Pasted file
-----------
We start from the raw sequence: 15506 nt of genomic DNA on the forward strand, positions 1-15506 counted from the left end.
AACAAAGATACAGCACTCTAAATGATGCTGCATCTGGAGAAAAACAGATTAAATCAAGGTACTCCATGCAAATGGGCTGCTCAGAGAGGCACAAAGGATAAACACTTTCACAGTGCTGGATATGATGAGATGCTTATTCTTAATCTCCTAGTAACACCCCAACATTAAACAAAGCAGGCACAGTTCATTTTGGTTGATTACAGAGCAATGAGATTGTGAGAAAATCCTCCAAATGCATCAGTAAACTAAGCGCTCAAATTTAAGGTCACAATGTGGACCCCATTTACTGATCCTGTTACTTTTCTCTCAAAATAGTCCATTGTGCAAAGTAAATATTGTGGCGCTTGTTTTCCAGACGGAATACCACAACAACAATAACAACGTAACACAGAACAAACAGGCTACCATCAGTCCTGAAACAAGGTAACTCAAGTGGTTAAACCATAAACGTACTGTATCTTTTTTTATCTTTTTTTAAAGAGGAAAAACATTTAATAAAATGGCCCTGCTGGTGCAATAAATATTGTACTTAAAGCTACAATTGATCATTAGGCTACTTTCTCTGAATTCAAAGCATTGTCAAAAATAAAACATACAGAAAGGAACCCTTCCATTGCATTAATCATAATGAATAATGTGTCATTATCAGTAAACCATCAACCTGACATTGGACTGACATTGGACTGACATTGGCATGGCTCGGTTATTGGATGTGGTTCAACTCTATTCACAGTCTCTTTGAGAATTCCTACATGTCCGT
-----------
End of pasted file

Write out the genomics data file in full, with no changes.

We start from the raw sequence: 15506 nt of genomic DNA on the forward strand, positions 1-15506 counted from the left end.
AACAAAGATACAGCACTCTAAATGATGCTGCATCTGGAGAAAAACAGATTAAATCAAGGTACTCCATGCAAATGGGCTGCTCAGAGAGGCACAAAGGATAAACACTTTCACAGTGCTGGATATGATGAGATGCTTATTCTTAATCTCCTAGTAACACCCCAACATTAAACAAAGCAGGCACAGTTCATTTTGGTTGATTACAGAGCAATGAGATTGTGAGAAAATCCTCCAAATGCATCAGTAAACTAAGCGCTCAAATTTAAGGTCACAATGTGGACCCCATTTACTGATCCTGTTACTTTTCTCTCAAAATAGTCCATTGTGCAAAGTAAATATTGTGGCGCTTGTTTTCCAGACGGAATACCACAACAACAATAACAACGTAACACAGAACAAACAGGCTACCATCAGTCCTGAAACAAGGTAACTCAAGTGGTTAAACCATAAACGTACTGTATCTTTTTTTATCTTTTTTTAAAGAGGAAAAACATTTAATAAAATGGCCCTGCTGGTGCAATAAATATTGTACTTAAAGCTACAATTGATCATTAGGCTACTTTCTCTGAATTCAAAGCATTGTCAAAAATAAAACATACAGAAAGGAACCCTTCCATTGCATTAATCATAATGAATAATGTGTCATTATCAGTAAACCATCAACCTGACATTGGACTGACATTGGACTGACATTGGCATGGCTCGGTTATTGGATGTGGTTCAACTCTATTCACAGTCTCTTTGAGAATTCCTACATGTCCGT